OPINION

End to hypocrisy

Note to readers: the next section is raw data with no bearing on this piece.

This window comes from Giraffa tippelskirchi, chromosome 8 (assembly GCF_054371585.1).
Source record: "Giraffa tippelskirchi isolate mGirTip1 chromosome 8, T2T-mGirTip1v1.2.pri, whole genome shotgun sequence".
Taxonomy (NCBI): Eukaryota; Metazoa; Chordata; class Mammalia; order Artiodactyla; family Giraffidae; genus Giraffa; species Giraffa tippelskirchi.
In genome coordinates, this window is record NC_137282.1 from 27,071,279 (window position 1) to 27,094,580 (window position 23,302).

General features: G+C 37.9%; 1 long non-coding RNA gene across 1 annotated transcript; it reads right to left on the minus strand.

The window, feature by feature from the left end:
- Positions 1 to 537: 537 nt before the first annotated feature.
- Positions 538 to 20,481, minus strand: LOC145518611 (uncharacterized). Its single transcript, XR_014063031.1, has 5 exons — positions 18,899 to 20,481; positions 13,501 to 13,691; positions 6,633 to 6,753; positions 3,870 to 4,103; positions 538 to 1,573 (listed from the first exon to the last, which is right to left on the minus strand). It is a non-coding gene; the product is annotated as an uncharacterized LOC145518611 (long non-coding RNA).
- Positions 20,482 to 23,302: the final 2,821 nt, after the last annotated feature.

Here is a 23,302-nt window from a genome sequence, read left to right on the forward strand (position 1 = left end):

The parliamentary debate on the state tender bill that was recently tabled by the conservative government did less to underscore the lack of consensus between political parties over how best to deal with the issue of political and business entanglement than to expose the parties’ true intentions on the issue. Contrary to the constructive stance of the left-wing parties, PASOK’s overall stance was rather negative, thus casting doubt on its political will. It goes without saying that shady dealings between state officials and media barons not only distort the free market system but actually damage democracy per se. Media moguls possess enough leverage to influence political life or at least the power to establish preferential ties with political officials. Businesspeople have offered their much-needed political support and, in exchange, have gained access to lucrative public contracts. Hence a big dose of hypocrisy was to be expected. The proposed legislation stipulates that anyone who owns 1 percent or more of a media firm cannot bid for state contracts, but this is not the most important thing about the bill. Most crucially, the legislation attempts to close a number of legal loopholes that have so far allowed interested parties to sidestep restrictions. The bill bars the close relatives of the major shareholders from access to public tenders and sets strict restrictions on offshore companies that have often provided shelter for businesspeople. The new legislation is expected to put a damper on political and business entanglement. To be sure, it won’t eradicate it completely, but that hardly justifies opposition criticism whose stand has, in that respect, been hypocritical. The war on corruption and entangled interests cannot be won in one go with a single legislative adjustment. It’s an endless battle on many fronts. For that reason, the government must follow up with more legislation aimed at curbing elusive aspects of the phenomenon. Perhaps the experience gained from the implementation of the bill will lead to future corrections or additions. Most importantly, the administration has to muster the requisite political will to wage war on entangled interests. At stake is the smooth functioning of our democracy, therefore any initiative should not be held hostage to myopic partisan objectives. The prime minister has vowed to put an end to this hypocrisy and do away with the ambiguity that has sustained this ailing situation. He owes it to society but to himself as well. After all, he had first-hand bitter experience of this problem during his tenure as opposition leader.